Tips for Preventing Colds Prior to Trip?


#1

Kiddos 5 and 7 are a bastion of germs. Really hoping to head to WDW sniffle-free. I plan to give daily teaspoon-fulls of elderberry syrup in the week or two prior to trip, wash hands upon returning home from school and avoid obviously sick kids, but does anyone else have trips for preventing colds? Quarantine?!?


#2

That and frequent hand washing (or hand sanitizer) is pretty much all you can do. All other “preventative remedies” are questionable at best at doing anything. It is more to make ourselves feel better about doing something than it actually doing anything. :slight_smile:


#3

Oh. Regarding hand sanitizer…in the month leading up to our trip, we kept hand sanitizer in every vehicle and made everyone sanitize each and every time we got back into the car. Did it help? No way to know.


#4

I do vitamin C and Elderberry syrup as preventative all the time. My kids hardly ever get sick. Good luck!


#5

We take airborne religiously prior to travel beginning about a week out.


#6

How much (what kind) Vit. C for the kiddos?


#7

I wouldn’t bother with Vitamin C. The most trustworthy studies have been pretty clear that it doesn’t help prevent colds.

Elderberry is interesting. It has been shown to shorten symptoms for flu, but not necessarily to prevent the flu. It is too early to tell. So taking it might not prevent it, but if you contract the flu, it can help reduce symptoms much more quickly, so that gives some reason.

But taking Vitamin C? Yeah. If you just want to give your money away, go for it! :wink:


#8

Thanks, but I’ll go with my experience and evidence and doctor advice!


#9

I use chewable and 500mg for maintenance. Certain brands may be more effective than others, but Vitamin C, from what I have read and talked to my homeopath about, is fairly uniform. When the kids are actually sick, I bump it up to 1,000 to 2,000 mg per day. I also sometimes use colloidal silver as well when they are actively sick.


#10

Hand sanitizer before they eat snack or lunch. I would put a bottle or individual wipes for them to use in each lunch box.


#11

I do the airborne thing too!
There is one that is gummy form now :slight_smile:


#12

I do, that, too!

Beyond that, I’d suggest rest, but I’m not very good about actually doing that before going away. Sounds like it would be a good idea, though, if one figured out how to pull it off.


#13

You can have cold symptoms 2-3 days after infection, so don’t let your guard down at the airport or first few days at Disney if you want the whole trip to be cold free.

I personally get a flu shot, getting mine late next month as I am going to San Diego in Oct. and Disney in Dec.


#14

Okay. This post is long. My apologies. But I want to explain why taking vitamin C doesn’t do anything.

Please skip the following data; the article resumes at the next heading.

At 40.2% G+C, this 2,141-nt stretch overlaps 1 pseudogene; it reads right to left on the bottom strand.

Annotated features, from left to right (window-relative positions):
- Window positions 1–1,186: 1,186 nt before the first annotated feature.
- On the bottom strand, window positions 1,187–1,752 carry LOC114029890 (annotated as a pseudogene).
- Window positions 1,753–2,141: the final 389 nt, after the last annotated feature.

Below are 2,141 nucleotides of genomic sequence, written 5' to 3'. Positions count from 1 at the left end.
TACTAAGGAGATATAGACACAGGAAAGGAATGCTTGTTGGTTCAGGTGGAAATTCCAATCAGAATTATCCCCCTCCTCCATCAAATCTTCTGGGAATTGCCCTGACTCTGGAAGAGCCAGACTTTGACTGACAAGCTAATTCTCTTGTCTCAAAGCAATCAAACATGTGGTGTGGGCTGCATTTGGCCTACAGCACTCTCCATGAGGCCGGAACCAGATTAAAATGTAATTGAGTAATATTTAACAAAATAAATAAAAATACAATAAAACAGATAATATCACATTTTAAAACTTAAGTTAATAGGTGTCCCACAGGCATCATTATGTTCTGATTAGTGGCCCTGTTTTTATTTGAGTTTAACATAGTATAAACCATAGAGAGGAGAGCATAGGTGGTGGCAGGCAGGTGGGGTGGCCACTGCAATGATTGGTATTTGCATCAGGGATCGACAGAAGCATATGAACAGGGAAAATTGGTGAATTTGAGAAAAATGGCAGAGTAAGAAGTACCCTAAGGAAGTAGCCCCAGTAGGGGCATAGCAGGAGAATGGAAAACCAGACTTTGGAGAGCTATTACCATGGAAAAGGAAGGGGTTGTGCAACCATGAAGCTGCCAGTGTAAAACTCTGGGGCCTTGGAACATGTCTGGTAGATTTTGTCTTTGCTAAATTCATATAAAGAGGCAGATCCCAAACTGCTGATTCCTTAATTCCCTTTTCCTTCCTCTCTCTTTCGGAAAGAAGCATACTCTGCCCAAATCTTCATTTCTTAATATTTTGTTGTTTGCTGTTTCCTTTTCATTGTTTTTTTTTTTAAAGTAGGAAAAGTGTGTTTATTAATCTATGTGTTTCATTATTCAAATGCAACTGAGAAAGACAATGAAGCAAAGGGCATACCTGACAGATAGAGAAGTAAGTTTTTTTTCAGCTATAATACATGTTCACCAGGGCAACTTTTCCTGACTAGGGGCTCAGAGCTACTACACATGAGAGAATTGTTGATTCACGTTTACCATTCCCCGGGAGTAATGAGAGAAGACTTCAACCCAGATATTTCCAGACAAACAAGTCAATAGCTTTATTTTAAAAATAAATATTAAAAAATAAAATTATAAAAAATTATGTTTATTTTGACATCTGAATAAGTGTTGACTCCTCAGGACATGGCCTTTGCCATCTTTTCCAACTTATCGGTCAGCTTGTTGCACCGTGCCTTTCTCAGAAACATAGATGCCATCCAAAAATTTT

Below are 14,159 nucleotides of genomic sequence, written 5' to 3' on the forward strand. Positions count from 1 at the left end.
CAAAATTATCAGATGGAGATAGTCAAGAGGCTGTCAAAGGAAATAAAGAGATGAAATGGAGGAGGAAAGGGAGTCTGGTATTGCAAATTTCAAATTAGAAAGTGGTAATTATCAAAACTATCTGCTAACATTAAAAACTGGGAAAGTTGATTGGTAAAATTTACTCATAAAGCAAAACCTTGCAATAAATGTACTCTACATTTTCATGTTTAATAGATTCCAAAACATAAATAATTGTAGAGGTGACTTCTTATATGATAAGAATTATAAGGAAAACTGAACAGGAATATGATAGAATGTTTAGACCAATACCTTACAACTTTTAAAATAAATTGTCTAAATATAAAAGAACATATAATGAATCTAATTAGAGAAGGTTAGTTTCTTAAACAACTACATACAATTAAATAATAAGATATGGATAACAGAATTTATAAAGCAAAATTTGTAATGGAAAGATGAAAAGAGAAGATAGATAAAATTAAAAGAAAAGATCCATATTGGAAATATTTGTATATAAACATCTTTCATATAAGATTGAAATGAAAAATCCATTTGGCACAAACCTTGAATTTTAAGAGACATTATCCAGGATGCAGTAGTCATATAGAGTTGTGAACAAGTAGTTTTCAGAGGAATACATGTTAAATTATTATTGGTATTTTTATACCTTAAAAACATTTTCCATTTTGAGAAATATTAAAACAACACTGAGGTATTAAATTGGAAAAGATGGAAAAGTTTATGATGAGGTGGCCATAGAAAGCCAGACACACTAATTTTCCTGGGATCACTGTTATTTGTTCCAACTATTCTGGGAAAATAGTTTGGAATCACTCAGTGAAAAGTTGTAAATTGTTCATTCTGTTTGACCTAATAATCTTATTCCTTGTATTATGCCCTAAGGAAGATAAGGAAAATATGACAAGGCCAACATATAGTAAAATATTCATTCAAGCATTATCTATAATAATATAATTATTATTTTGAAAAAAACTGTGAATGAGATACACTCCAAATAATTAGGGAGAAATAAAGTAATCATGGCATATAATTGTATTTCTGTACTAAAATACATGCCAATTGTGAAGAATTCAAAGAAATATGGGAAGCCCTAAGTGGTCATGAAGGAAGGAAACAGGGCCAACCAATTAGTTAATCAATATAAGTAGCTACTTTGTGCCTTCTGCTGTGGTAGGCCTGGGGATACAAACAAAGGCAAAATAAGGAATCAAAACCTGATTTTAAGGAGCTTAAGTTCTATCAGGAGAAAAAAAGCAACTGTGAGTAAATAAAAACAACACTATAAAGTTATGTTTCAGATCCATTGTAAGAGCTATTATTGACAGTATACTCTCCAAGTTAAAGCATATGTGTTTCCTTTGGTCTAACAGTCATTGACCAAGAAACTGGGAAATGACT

First of all, I do not doubt you when you say your family rarely gets sick. I can say the same thing about our family. Experience, unfortunately, is purely anecdotal and is not good evidence of anything, scientifically speaking. You taking Vitamin C and don’t get sick. We DON’T take vitamin C and don’t get sick. What does that say about Vitamin C? Nothing. Because they are individual situations that show no evidence of causation nor even correlation. It is no different than if I say, “I almost never get sick, and I go to work 5 days a week, so clearly going to work helps people not get sick.”

I also have no doubt that a doctor would say that vitamin C helps. This was common advice for a very long time based on some actual “evidence” that Vitamin C was helpful. But there were flaws in that evidence.

What IS true is that Vitamin C is important and necessary to have a healthy immune system. Without adequate vitamin C (not to mention other nutrients) the immune system cannot function as God intended and you will end up getting sick more often, saying sick longer, etc. Studies have shown this, to be sure.

But this is where a logical fallacy kind of crept in. The (invalid) assumption was that if vitamin C was needed to help the immune system (help prevent colds), then MORE vitamin C will do a BETTER job. That’s the part, however, that subsequent studies have concluded isn’t true.

When does taking Vitamin C help? When you are eating a diet that leaves you undernourished. But for a vast majority of people, their diet gives them adequate levels of vitamin C in their diet to support their immune system. Taking ADDITIONAL vitamin C, however, doesn’t have any “additive” value to the immune system. Instead, all that happens if you end up peeing out the excess vitamin C with no benefit whatsoever. No harm, but no benefit.